The 2015 breeding season for the federally threatened California red-legged frog has concluded earlier this spring. Since 2002, surveys have been conducted in the Golden Gate National Recreation Area every couple of weeks starting in December and ending in early April. The surveys focus on slow, freshwater habitats like ponds and creek backwaters where egg masses are located and counted. The egg masses are the size of grapefruits and can usually be found attached to vegetation in the water. This year, breeding was documented at six sites in San Mateo County and six sites in Marin County, including the first ever record for a site in Tennessee Valley. Of particular interest is the Redwood Creek watershed where several ponds and backwater habitats were created after breeding was last documented in 2004. In 2010-2011, red-legged frog egg masses were introduced into a created pond in lower Redwood Creek. Subsequent monitoring has shown a dramatic increase in the breeding population of red-legged frogs in this watershed. Some of the increased production has come from colonization of new sites at Muir Beach a half-mile from the initial introduction site. For further information, please contact Darren Fong.
California Red-legged Frogs Blog Posts
California Red-legged Frogs Thrive in Redwood Creek Watershed
California Red-legged Frog Surveys in San Mateo County
Both Milagra Ridge and Mori Point, portions of the Golden Gate National Recreation Area in San Mateo County, contain restored wetland habitats that support federally threatened California red-legged frogs. The Golden Gate National Parks Conservancy’s Park Stewardship Program monitors California red-legged frog egg masses at ponds across both sites to confirm frog presence or absence and to understand trends in the winter-breeding frog population. Breeding and egg mass production typically begin following the first heavy rains of the season, which usually come in December. Last year, however, the rains did not begin until February. As a result, egg mass surveys were limited to a narrow window from February to April. The number of egg masses at all four ponds monitored at Mori Point were lower than the previous year, but at the Milagra Ridge pond, the number of egg masses increased. Since only four years of surveys are available from some locations, it is too soon to examine greater trends and no correlation can be confirmed between total rainfall and the number of egg masses. It is also likely that a number of other factors and conditions at individual ponds are also playing important roles in influencing California red-legged frog breeding success. More years of monitoring data will continue to improve our understanding, but for now the good news is that in spite of very dry conditions, California red-legged frogs are continuing to breed at all monitored locations. Check out the full report on 2014 California red-legged frog surveys at Milagra Ridge and Mori Point, or contact Ruby Kwan with any questions.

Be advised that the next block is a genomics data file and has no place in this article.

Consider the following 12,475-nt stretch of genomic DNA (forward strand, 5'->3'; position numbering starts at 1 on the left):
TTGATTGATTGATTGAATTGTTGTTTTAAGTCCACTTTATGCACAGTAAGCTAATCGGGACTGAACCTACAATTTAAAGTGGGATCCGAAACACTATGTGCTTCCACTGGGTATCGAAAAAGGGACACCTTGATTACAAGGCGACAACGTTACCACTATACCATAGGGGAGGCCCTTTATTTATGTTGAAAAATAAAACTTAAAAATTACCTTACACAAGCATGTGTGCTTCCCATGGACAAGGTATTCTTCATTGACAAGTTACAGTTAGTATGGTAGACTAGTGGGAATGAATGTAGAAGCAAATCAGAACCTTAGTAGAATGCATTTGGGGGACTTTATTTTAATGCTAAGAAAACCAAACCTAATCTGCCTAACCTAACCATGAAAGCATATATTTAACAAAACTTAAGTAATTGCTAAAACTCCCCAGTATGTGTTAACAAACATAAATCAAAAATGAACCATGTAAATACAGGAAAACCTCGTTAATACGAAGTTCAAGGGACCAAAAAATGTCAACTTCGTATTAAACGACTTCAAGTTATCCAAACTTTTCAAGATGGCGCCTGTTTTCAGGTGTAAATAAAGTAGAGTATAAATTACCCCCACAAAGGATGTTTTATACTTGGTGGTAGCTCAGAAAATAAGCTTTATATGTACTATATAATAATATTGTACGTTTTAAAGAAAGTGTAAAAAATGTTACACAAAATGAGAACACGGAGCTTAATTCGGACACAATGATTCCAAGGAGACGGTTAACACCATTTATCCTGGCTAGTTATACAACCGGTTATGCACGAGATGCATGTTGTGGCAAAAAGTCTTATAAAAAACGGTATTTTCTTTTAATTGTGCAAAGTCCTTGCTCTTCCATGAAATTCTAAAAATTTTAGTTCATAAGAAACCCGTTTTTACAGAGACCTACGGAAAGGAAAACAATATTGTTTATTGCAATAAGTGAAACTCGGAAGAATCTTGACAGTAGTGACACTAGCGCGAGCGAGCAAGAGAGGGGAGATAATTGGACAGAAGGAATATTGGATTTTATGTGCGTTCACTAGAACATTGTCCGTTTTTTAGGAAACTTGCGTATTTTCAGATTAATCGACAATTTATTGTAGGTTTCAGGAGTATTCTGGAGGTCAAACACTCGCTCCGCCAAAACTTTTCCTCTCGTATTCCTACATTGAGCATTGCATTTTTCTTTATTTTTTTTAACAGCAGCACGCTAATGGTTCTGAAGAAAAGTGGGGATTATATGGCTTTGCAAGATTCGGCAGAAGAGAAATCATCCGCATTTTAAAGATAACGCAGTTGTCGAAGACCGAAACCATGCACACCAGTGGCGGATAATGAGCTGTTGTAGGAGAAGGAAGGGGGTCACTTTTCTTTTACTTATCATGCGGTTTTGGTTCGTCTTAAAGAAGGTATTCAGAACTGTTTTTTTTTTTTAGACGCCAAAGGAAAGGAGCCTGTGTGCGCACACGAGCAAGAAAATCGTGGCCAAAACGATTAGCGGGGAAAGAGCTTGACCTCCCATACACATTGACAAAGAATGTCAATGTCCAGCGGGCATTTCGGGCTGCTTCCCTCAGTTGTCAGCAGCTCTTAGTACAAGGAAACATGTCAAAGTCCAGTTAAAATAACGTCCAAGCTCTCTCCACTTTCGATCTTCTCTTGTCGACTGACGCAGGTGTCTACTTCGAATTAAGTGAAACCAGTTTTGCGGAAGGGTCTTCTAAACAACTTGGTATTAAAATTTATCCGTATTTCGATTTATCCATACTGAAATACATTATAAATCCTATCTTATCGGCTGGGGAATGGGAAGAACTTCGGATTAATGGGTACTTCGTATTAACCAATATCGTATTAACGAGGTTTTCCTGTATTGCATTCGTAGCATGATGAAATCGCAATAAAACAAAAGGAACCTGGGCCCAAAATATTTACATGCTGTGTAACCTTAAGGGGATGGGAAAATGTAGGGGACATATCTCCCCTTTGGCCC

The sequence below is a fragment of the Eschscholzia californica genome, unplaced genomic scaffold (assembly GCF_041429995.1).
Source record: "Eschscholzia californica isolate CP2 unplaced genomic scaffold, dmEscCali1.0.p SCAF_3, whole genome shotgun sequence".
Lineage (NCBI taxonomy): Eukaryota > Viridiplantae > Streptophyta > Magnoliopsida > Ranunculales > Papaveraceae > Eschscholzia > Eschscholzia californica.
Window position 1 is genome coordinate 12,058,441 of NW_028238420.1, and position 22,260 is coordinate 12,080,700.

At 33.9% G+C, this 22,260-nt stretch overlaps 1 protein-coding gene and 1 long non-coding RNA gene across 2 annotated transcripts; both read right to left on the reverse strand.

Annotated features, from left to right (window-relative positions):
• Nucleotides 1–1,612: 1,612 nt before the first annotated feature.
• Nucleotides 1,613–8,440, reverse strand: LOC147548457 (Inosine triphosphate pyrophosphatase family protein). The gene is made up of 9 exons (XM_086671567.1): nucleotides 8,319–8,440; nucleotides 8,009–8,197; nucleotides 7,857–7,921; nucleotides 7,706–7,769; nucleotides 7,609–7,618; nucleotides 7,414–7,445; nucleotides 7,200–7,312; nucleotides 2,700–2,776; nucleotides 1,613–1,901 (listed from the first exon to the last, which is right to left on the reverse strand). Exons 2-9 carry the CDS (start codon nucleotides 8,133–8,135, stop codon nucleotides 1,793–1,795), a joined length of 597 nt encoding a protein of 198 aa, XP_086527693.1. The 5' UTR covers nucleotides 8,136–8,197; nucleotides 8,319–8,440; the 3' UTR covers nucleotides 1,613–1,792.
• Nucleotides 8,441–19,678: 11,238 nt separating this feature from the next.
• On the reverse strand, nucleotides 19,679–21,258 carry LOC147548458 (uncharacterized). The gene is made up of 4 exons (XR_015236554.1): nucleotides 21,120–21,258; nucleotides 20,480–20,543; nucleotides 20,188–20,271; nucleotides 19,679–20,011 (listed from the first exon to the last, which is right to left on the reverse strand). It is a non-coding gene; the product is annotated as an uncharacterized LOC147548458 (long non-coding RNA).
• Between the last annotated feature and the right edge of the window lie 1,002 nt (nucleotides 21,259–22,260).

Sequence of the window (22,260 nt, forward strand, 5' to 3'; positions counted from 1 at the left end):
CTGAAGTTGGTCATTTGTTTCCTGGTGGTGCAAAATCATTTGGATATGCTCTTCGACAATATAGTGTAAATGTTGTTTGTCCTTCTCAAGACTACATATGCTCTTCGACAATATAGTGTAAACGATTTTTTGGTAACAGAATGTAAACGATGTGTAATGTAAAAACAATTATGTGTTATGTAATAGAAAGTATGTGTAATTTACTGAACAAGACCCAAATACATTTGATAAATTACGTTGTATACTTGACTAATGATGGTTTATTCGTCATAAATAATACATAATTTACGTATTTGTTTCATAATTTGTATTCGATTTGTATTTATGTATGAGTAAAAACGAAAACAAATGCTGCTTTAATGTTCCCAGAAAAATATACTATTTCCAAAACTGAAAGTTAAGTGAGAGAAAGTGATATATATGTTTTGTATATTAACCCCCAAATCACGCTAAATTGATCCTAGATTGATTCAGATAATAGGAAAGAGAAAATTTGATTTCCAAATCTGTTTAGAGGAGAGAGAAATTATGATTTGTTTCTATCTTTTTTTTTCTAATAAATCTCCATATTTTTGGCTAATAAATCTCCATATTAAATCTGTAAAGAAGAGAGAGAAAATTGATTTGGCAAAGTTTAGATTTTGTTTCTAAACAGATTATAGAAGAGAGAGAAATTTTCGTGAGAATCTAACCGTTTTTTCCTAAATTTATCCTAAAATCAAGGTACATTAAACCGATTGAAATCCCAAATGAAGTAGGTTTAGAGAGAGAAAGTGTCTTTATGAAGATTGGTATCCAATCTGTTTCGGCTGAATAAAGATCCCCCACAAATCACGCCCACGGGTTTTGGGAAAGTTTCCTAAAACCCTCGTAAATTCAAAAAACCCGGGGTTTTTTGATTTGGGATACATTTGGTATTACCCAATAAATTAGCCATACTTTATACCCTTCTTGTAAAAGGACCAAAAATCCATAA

New California State Amphibian
The federally threatened California red-legged frog has been named California's official state amphibian. Also a state species of special concern, the frog has been extirpated from a lot of its historic range but is still relatively common in the San Francisco Bay Area. It can be found around creeks and wetlands in Golden Gate National Recreation Area, Point Reyes National Seashore and Pinnacles National Park. Learn more about the naming of California's latest official symbol from the California Department of Fish and Wildlife.